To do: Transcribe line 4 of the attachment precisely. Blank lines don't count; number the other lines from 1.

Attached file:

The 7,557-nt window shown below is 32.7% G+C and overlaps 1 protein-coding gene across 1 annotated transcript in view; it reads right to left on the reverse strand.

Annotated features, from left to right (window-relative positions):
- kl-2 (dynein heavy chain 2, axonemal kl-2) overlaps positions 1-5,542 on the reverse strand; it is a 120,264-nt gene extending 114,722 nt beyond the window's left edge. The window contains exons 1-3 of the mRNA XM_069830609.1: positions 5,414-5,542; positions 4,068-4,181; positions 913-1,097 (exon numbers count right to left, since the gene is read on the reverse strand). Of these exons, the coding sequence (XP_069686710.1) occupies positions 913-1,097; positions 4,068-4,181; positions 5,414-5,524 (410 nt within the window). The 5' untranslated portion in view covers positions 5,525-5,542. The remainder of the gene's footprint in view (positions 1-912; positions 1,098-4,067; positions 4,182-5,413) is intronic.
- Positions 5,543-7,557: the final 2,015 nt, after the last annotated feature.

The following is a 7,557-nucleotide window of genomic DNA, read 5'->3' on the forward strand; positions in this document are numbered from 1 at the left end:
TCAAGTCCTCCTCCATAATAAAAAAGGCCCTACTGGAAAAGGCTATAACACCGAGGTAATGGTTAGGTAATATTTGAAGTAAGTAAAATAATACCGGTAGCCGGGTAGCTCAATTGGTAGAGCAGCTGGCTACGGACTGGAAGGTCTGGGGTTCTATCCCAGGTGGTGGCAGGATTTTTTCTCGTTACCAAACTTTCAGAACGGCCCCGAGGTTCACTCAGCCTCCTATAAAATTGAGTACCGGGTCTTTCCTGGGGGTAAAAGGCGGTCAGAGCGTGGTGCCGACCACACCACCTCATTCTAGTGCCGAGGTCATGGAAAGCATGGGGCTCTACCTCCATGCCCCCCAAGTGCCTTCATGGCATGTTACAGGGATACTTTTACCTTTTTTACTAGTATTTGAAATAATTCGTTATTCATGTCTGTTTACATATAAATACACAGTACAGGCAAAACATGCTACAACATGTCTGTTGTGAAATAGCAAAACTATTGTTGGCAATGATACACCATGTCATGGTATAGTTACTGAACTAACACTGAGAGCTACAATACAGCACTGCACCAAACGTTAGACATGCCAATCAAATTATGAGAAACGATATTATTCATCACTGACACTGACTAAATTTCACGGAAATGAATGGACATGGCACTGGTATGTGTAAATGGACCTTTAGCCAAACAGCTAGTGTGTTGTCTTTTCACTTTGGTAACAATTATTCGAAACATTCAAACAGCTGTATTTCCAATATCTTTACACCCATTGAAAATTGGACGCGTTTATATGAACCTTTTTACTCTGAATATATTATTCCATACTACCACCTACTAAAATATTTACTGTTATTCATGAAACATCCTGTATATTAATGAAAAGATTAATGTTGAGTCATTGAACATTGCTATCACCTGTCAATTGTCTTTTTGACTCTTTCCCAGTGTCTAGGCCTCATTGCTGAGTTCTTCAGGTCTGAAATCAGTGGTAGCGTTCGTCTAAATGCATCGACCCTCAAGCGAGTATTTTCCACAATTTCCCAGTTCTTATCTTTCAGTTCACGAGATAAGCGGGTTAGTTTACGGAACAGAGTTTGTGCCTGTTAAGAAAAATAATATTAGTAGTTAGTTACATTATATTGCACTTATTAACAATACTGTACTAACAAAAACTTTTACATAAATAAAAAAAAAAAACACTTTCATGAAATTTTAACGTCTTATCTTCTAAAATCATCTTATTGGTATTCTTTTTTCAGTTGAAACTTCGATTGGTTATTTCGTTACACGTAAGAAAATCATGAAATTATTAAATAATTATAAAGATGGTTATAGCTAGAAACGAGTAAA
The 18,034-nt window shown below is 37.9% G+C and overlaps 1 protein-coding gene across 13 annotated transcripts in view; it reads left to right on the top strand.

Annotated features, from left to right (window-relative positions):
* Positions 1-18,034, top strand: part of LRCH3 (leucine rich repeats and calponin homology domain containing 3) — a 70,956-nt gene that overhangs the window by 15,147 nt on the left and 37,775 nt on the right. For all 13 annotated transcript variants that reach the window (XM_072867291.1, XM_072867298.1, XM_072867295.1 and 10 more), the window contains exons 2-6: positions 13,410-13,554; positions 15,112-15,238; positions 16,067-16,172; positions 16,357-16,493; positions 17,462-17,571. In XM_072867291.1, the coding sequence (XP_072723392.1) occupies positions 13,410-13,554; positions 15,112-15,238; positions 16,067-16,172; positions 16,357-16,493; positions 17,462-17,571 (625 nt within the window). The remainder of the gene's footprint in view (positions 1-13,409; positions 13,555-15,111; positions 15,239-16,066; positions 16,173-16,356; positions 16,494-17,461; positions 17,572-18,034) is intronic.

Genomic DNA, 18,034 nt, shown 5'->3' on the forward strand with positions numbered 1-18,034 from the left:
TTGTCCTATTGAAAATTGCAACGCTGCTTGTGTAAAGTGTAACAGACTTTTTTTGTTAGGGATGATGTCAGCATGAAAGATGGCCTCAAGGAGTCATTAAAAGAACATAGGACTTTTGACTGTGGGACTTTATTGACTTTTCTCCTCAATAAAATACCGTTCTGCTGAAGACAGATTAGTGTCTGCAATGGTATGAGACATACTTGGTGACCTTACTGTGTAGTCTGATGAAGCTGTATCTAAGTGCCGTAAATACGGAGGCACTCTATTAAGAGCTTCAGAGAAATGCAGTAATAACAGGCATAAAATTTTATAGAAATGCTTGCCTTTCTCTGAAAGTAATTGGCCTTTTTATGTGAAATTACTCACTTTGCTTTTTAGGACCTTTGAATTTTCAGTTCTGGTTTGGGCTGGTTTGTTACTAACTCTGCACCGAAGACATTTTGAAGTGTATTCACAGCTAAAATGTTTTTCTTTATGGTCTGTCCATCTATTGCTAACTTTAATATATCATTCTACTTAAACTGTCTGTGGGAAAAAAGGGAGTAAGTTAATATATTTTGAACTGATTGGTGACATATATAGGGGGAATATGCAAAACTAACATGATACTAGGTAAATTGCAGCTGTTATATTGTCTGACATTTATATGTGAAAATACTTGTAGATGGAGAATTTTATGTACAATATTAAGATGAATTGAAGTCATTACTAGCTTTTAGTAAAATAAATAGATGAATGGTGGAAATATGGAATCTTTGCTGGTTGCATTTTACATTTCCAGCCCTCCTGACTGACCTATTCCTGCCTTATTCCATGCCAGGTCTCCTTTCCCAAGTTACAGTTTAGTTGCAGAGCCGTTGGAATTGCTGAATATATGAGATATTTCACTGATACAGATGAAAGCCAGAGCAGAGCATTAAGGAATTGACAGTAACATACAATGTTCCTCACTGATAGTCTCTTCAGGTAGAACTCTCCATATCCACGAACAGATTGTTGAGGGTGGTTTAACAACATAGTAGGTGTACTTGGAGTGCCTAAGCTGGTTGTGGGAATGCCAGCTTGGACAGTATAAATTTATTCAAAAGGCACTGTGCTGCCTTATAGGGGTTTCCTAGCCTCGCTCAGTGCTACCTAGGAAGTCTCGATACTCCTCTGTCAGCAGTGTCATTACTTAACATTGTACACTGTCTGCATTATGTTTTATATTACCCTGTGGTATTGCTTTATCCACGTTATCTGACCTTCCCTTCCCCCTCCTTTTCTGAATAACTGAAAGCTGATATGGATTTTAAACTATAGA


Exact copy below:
- Positions 5,543-7,557: the final 2,015 nt, after the last annotated feature.